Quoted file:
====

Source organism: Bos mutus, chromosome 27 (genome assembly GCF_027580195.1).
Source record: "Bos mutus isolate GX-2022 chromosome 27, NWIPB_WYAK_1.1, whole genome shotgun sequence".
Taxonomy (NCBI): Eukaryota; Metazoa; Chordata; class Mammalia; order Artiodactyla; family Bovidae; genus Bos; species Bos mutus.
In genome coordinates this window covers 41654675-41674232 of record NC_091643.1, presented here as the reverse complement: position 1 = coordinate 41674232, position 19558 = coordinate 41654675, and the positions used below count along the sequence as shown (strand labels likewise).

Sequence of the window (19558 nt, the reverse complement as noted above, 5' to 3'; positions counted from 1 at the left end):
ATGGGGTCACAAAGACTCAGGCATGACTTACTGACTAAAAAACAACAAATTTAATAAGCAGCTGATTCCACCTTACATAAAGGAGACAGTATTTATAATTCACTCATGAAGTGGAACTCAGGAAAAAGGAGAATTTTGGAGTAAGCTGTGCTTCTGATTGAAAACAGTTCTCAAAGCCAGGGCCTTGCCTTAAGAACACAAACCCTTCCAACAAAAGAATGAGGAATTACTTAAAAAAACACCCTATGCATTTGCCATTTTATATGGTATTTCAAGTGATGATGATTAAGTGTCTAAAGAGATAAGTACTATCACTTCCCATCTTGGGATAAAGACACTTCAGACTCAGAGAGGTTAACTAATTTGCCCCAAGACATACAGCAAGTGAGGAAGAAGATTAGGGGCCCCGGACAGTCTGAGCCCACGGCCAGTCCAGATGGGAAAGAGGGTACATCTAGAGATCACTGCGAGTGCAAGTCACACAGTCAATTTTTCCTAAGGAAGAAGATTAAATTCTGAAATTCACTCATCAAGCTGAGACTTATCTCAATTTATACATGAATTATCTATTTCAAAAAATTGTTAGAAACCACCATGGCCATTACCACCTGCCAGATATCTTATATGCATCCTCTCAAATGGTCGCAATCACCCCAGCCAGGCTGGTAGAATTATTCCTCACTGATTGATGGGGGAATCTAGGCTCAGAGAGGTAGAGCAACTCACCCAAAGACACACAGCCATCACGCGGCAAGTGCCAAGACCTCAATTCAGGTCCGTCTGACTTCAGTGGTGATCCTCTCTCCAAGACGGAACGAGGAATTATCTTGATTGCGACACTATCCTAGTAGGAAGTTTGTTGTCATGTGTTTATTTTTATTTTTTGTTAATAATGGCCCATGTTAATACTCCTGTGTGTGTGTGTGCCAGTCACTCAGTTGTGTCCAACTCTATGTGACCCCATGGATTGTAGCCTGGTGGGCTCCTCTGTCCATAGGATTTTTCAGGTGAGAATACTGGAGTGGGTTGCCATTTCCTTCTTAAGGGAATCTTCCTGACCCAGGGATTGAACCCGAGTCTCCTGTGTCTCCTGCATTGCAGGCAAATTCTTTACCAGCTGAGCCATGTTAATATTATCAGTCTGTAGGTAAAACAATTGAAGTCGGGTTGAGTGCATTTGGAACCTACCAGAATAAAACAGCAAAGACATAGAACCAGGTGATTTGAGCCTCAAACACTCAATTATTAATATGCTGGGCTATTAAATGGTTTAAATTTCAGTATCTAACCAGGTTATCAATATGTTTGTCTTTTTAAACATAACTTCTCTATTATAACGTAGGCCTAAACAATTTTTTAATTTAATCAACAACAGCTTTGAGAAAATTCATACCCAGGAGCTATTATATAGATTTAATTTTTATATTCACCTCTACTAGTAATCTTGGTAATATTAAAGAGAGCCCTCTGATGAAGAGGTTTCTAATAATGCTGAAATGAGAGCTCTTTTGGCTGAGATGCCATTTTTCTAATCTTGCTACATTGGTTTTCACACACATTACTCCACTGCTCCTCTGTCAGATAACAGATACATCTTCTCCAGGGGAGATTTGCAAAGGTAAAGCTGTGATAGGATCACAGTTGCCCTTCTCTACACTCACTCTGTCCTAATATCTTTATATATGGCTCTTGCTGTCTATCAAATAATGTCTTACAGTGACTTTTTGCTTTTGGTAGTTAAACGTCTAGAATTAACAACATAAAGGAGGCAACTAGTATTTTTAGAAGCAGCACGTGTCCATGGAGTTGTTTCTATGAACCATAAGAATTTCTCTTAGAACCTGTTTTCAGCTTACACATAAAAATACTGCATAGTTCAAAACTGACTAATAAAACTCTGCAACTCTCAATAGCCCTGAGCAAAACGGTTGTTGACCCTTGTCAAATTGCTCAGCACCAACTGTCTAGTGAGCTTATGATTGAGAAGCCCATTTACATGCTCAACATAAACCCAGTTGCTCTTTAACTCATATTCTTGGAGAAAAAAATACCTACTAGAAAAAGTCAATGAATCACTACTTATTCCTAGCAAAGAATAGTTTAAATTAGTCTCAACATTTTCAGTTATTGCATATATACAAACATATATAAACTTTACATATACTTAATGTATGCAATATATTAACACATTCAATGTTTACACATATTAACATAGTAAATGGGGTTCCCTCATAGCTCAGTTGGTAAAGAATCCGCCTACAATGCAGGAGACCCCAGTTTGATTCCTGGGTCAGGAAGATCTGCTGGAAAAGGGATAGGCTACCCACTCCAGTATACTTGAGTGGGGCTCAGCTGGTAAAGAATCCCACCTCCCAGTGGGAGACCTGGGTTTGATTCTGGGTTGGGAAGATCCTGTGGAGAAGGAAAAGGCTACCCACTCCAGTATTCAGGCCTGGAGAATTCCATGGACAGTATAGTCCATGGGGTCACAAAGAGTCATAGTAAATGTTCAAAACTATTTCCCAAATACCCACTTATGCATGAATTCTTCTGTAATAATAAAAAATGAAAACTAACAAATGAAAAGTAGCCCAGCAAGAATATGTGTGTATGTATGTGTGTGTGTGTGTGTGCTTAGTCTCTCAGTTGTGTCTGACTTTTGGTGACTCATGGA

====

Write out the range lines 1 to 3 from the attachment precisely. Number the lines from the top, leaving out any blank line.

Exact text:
Source organism: Bos mutus, chromosome 27 (genome assembly GCF_027580195.1).
Source record: "Bos mutus isolate GX-2022 chromosome 27, NWIPB_WYAK_1.1, whole genome shotgun sequence".
Taxonomy (NCBI): Eukaryota; Metazoa; Chordata; class Mammalia; order Artiodactyla; family Bovidae; genus Bos; species Bos mutus.